Answer 1 Every Gold Pitch is marked with a “produced on” date. Our research shows that storing at 4 C (39 F) and pitching to 5 gallons of wort at 17 Plato or less within 3 months of the produced-on date is optimal. We recommend making a starter for beers bigger than 17 P or for Gold Pitches older than 3 months. We don’t recommend using the Gold Pitch after 6 months past the produced-on date.
Answer 2 Classic, visible signs of healthy fermentation are Krausen and active movement in the wort. If after 48 hours there are no visible signs of fermentation we recommend taking a gravity reading to confirm the wort is not attenuating because even if a brewer does not see these signs, the wort may still be fermenting.
If the wort gravity is showing even small signs of attenuation your beer will likely turn out fine. If there is no detectable drop in gravity check wort temp and if necessary warm the beer and rouse the yeast by gently swirling the fermenter. If after 72 hours there are still no signs of fermentation you should consider pitching additional yeast.
Answer 3 If the pouch puffs up as it is warming up on the day of pitching, that is okay. We do not recommend using Gold Pitches that have been swollen for a long time.
Answer 4 Coming soon!
Answer 5 For storage time and shelf life see FAQ 1. The most effective way to validate a Gold Pitch is to make a starter and verify the starter becomes turbid within 48 hrs. Slow growth may indicate a problem. If the starter takes up to 5 days to become turbid it may still be fine. To check your starter, decant a small amount into a spoon and smell/taste the starter. Don’t expect it to taste like beer. What you are looking for are obvious off flavours that indicate contamination such as sourness, strong phenolics or barnyard like aromas.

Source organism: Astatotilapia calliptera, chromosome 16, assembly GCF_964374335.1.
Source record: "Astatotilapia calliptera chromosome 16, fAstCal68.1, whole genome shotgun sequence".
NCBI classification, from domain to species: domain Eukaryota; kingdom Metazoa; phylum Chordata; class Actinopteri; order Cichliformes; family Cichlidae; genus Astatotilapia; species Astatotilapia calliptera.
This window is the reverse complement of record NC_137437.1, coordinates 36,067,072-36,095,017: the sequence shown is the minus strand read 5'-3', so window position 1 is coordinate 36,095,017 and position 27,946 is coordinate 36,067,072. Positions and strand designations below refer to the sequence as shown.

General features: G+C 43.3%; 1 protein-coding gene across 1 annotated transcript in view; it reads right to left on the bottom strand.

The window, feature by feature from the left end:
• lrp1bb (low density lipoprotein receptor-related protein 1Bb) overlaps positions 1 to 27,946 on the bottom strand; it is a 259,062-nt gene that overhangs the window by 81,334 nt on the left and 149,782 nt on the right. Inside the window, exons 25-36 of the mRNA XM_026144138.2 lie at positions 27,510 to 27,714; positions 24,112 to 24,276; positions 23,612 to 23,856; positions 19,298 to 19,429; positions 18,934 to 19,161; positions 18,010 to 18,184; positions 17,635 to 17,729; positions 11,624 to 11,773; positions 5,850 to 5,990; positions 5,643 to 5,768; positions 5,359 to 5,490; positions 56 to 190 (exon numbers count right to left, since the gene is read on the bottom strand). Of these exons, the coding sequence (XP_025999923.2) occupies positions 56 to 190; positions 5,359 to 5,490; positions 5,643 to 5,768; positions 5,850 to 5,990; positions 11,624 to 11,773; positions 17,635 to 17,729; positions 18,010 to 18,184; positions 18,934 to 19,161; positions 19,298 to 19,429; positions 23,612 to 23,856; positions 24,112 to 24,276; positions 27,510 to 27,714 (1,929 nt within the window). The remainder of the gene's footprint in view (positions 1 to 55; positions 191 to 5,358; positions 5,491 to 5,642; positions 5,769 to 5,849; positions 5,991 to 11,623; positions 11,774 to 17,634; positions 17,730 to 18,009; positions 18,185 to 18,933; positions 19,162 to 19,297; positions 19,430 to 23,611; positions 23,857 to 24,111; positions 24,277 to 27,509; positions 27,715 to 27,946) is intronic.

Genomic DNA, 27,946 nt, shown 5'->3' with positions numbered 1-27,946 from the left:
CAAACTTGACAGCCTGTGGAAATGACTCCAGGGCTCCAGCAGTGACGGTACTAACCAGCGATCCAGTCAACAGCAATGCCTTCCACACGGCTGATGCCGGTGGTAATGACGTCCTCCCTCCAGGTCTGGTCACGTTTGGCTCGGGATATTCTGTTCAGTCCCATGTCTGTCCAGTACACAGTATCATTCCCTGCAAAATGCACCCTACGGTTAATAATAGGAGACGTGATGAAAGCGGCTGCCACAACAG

Answer 6 We recommend pitching one Gold Pitch to five gallons of wort. If it is a high gravity brew (17 Plato or higher), a lager starting below 18 C (65 F), or three months past the produced-on date, we recommend a starter or a double pitch.
Answer 7 Under pitching can lead to stuck fermentations and increases the risk of contamination. Overpitching is very unlikely to cause serious issues, but may decrease esters and other yeast character.
Answer 8 Coming soon!
Answer 9 Although wort typically contains all the essential nutrients, yeast nutrient is an affordable way to ensure the health of the yeast and the consistency of the fermentations. Yeast nutrient is particularly important in high gravity wort and wort containing a high percentage of adjuncts or made from grist with a high percentage of unmalted grain.
Answer 10 Following a few simple rules will help give you the best chance for a robust fermentation. Use Gold Pitches within the recommended time frame and for the correct amount of wort (See FAQ1). Aerate well either by shaking your wort vigorously for several seconds or using a sintered air stone and an air source. Add Yeast Nutrient to your wort. On brew day make sure to warm the Gold Pitch all the way up to room temperature and thoroughly re-suspend before pitching to wort at the correct fermentation temperature. Inadequate re-suspension of yeast before pitching and low temperatures are leading causes of fermentation problems.
Answer 11 Coming Soon!
Answer 12 Coming Soon!